That's limited to the immediate safety of life and property when no other means of communication is available. She isn't permitted to use it without a license just because an emergency has been declared. She isn't permitted to participate in drills or check into an ARES net unless she has the qualifying immediate emergency traffic.
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K7RNO
Member

Posts: 279




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« Reply #4 on: January 19, 2014, 01:31:01 PM »

"And while she is allowed to use her HT in emergencies without an FCC license"

That's limited to the immediate safety of life and property when no other means of communication is available. She isn't permitted to use it without a license just because an emergency has been declared. She isn't permitted to participate in drills or check into an ARES net unless she has the qualifying immediate emergency traffic.


Understood. And she would much rather use her cell phone then, if that still works. Participate in a training net she can, as a third party.
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73,
aRNO
NAQCC #6870, SKCC #11131
AA4PB
Member

Posts: 12891




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« Reply #5 on: January 19, 2014, 01:32:06 PM »

Where in Part 97 does it say that (b), (c), and (d) are now "optional"?

A new tech may not be able to perform all the maintenance but he has passed a test that shows he has at least some basic knowledge and should know that he is responsible for the proper operation of his radio - even if he has to ask a more experienced ham for assistance.

I'd encourage your wife to continue study, take some practice tests, and then take the tech exam again. With two PHDs she obviously has the ability to study and that will happen a lot faster than getting the rules changed to incorporate a new license class  Wink
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K7RNO
Member

Posts: 279




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« Reply #6 on: January 19, 2014, 01:43:11 PM »

she obviously has the ability to study and that will happen a lot faster than getting the rules changed to incorporate a new license class  Wink

(emphasis mine)

Hi hi, that's for sure. But back to my OP, the idea was not so much to effect a change at the FCC level but to solicit established hams' views on ham qualification fit-for-purpose.


Where in Part 97 does it say that (b), (c), and (d) are now "optional"?

Between the lines? Because, like I said, no ham is going to lose their license if they do never perform on those points.
Logged

73,
aRNO
NAQCC #6870, SKCC #11131
KD8TUT
Member

Posts: 59




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« Reply #7 on: January 19, 2014, 03:32:56 PM »

There has been lively discussion of ham quality with regard to education in the amateur radio domain. Disappointment on one hand, that the dumbed-down questions produce appliance operators, vs. support of easier tests (e.g., dropping code requirement) to keep licensee numbers up. Both sides make valid points.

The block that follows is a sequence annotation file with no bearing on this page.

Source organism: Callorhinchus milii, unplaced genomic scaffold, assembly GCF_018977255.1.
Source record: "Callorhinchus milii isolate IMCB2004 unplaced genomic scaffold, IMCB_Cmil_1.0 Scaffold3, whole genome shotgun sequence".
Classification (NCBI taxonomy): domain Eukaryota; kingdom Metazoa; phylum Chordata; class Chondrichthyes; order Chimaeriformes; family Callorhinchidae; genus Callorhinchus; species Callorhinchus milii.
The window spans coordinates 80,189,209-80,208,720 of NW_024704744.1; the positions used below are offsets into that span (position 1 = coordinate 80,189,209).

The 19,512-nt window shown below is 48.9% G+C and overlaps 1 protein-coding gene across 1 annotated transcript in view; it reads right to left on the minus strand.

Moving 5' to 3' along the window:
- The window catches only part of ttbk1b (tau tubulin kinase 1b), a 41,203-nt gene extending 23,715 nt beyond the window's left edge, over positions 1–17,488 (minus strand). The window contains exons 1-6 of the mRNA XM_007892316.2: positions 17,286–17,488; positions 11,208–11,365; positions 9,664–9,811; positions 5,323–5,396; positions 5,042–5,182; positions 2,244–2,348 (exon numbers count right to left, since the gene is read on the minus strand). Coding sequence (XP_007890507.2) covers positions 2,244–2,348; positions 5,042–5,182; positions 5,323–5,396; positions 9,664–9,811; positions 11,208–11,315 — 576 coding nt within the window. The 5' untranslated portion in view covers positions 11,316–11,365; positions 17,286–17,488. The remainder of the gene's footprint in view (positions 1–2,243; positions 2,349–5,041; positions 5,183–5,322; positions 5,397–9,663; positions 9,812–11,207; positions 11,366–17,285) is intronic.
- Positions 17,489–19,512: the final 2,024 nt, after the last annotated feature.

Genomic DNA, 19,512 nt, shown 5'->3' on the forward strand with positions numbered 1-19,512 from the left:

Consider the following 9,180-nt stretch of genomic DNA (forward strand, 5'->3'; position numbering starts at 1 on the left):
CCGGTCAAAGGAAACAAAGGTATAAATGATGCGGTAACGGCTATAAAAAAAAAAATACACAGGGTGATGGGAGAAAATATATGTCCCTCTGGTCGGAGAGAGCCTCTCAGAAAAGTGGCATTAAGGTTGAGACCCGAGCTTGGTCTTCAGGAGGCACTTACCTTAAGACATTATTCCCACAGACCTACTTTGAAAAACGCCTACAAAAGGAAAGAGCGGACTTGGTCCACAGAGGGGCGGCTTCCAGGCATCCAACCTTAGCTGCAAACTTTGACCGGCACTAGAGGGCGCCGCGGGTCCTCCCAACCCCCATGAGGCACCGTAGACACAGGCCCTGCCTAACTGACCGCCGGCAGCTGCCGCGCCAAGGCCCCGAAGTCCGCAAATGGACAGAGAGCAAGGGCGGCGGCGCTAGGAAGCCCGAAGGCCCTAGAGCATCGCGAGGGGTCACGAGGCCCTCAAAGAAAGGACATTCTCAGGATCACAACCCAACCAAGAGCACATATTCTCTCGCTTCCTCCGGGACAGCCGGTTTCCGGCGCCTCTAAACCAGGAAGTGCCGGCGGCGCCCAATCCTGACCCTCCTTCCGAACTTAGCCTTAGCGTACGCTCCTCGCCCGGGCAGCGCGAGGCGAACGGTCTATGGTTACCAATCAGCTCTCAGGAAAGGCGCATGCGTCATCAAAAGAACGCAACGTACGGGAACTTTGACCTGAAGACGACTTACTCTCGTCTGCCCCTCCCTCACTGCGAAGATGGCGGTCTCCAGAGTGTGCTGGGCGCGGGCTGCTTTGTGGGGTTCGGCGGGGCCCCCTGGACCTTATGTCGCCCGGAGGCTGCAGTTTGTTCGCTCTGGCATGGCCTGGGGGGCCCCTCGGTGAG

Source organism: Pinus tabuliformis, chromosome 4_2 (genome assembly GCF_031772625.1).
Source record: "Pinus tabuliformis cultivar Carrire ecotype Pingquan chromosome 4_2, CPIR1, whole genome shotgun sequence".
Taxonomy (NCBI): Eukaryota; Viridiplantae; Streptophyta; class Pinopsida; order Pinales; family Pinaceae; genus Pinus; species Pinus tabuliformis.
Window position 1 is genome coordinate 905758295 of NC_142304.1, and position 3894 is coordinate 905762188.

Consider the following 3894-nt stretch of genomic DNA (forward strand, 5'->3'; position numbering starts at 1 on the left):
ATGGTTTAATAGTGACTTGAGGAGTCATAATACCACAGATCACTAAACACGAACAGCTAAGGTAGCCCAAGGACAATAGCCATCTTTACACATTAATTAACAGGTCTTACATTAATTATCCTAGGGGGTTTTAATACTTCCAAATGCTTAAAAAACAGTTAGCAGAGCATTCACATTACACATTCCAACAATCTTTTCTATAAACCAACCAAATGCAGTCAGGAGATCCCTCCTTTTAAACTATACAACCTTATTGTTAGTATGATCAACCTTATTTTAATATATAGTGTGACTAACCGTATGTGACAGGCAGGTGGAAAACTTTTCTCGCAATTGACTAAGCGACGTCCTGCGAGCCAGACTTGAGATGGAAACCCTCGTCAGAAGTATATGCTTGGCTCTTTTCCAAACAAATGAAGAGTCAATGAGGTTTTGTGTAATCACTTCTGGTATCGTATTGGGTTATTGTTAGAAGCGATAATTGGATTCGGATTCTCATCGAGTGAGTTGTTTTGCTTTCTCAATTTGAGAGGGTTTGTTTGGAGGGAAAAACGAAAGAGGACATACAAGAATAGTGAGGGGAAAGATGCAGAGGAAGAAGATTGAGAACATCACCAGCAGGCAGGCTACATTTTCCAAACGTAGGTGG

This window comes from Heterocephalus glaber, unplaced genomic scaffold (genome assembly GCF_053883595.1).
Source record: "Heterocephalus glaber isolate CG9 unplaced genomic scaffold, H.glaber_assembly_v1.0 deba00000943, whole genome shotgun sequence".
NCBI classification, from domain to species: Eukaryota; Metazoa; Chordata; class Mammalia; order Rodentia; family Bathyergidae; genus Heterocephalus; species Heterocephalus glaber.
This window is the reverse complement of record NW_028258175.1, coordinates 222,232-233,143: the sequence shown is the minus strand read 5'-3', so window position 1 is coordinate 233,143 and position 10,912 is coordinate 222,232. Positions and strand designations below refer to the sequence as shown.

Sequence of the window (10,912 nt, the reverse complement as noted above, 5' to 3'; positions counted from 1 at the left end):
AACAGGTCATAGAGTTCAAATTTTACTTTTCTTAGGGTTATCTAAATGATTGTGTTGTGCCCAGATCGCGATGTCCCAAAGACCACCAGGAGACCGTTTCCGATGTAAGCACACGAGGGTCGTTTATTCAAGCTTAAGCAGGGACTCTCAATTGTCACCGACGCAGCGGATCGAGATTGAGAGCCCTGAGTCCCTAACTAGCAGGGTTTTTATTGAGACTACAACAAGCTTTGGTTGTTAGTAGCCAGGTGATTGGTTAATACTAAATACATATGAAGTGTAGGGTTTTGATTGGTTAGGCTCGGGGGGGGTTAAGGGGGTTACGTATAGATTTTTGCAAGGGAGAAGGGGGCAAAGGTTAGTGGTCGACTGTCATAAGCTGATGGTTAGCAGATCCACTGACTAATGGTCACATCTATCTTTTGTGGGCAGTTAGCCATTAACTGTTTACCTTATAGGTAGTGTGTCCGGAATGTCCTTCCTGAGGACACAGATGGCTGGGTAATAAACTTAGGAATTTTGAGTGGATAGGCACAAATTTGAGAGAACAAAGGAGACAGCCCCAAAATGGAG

Then there’s a third side: the newly licensed hams. Some have helpful and supportive backgrounds and want to use their skills to be more than just operators. Others don’t have that benefit and—at least initially—don’t ever want to build rigs or gear, never want to develop new or refine existing modes, never will have more than an HT and the stock rubber duck: hams that only want to operate their HT when nothing else works due to the earthquake/storm/flood/other that could come any day where they live. Why do those hams need to know what a product detector is? Or that unit 1 in that block diagram is an oscillator and nothing else? Or what a transistor looks like on a circuit diagram?

My XYL belongs to that underprivileged category. She is a relentless learner, tough and not quick to give up on hard tasks. Yet she failed on two attempts to pass the Technician license test, with tears in her eyes because she was not able to even understand some of the questions, let alone the answers. She has two (non-technical) PhDs, is very involved as a volunteer with the local organizations, is CERT certified, a graduate of the Citizen Police Academy, Mobile Watch certified, Neighborhood Watch certified. So as a ham, she would be an asset to these organizations. And while she is allowed to use her HT in emergencies without an FCC license, she cannot be part of the local communicator team at the parade, help out with support during the marathon, hike up Mt. Timpanogos to assist TERT with radioing in medical support for distressed hikers, etc.

Where is the sense in that, and is it really to our benefit? Should there be a lower entry-level (operator-only) license? It is very acceptable that one needs a license to use the airwaves. So, let an entry exam focus more on operation and conduct. What would be so detrimental about that? If one also wants to be involved in the technical/electronic aspects, fine. Let them take the more demanding license tests.

Disclosure: this ham carries an Amateur Extra license but has not much of a clue about how things work. All he needs is the privilege to use the bands for his hobby, being a QRP CW operator, and not much more.